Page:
Pulmonary endarterectomy is a potentially curative treatment option for severely symptomatic patients with chronic thromboembolic pulmonary hypertension. Careful patient selection is a key to successful outcome. Mortality rates range between 5% and 24% and there is a distinct learning curve. Although there are no randomized, controlled studies, significant and persistent decreases in pulmonary pressures and resistance are seen accompanied by improved functional status, quality of life and right ventricular function. Five-year survival rates of 75% to 80% have been reported in experienced centers.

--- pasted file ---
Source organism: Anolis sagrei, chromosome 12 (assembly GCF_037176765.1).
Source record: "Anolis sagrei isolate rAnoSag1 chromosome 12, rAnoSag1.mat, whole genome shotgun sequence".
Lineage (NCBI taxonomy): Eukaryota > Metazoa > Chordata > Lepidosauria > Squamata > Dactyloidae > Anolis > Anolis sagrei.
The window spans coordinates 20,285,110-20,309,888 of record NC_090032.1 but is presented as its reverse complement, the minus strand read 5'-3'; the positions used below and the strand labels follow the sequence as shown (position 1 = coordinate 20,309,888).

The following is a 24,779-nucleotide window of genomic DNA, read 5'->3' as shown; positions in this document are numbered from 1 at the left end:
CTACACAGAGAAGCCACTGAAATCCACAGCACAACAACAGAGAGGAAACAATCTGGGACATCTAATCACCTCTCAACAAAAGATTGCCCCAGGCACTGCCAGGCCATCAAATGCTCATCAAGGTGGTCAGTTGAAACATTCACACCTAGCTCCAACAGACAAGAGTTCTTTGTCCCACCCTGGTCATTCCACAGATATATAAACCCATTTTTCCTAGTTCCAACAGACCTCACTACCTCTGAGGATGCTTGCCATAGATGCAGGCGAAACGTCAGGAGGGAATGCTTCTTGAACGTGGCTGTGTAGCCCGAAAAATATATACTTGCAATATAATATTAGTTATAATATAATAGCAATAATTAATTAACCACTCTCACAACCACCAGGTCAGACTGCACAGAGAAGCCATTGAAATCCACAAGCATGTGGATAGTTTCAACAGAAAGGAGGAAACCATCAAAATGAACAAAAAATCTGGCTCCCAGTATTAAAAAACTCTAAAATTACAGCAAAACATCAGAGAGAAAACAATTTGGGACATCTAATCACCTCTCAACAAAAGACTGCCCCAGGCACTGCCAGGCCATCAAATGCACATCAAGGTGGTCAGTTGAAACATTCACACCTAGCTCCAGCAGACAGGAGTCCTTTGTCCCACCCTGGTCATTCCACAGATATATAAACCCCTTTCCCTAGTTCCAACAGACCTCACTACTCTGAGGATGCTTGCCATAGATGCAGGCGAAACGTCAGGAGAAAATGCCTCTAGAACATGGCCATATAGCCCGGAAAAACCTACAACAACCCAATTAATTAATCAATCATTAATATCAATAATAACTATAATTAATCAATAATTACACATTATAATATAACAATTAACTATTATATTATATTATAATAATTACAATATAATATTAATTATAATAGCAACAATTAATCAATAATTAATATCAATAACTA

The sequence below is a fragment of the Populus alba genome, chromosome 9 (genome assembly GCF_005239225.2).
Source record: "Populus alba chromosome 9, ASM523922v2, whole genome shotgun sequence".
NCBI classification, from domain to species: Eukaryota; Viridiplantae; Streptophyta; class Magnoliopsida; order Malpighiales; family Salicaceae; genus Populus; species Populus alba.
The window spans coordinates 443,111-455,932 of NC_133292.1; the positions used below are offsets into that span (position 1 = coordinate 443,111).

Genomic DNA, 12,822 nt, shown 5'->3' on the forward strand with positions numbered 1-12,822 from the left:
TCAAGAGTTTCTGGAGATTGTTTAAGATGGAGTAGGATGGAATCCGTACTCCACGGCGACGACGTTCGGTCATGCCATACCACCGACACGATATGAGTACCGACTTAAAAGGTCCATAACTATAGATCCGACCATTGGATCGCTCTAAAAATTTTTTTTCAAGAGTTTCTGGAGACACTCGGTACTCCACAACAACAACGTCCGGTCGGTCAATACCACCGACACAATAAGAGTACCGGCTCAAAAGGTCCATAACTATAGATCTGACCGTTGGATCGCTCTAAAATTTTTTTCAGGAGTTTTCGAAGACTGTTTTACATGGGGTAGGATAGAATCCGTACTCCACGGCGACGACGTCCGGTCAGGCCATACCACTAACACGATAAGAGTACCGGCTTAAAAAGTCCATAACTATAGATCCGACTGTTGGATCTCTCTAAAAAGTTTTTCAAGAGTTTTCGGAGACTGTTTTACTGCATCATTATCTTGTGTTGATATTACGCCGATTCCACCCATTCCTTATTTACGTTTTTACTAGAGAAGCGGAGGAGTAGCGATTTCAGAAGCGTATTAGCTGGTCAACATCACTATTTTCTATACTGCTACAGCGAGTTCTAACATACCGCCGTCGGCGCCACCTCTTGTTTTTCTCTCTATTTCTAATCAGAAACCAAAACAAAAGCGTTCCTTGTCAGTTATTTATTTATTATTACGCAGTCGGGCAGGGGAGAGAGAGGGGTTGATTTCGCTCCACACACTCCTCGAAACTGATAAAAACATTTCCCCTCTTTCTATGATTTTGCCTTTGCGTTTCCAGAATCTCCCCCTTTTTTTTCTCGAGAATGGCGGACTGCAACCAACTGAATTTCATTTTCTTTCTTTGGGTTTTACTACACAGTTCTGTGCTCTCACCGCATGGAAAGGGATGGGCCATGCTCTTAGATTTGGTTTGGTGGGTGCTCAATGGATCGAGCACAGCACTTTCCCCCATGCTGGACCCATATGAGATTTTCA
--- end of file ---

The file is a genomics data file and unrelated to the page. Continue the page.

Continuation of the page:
Lung and heart-lung transplantation are options for carefully selected PAH patients who are failing other therapies. Appropriate timing of transplant listing is critical since the waiting period for donor organs is unpredictable and often long. Heart-lung transplantation is recommended when severe right ventricular failure is present. One, three, and five-year survival after lung transplantation is 64%, 54%, and 44% respectively for IPAH patients. Results are inferior in patients with PAH associated with systemic-to-pulmonary shunts and Eisenmenger's physiology.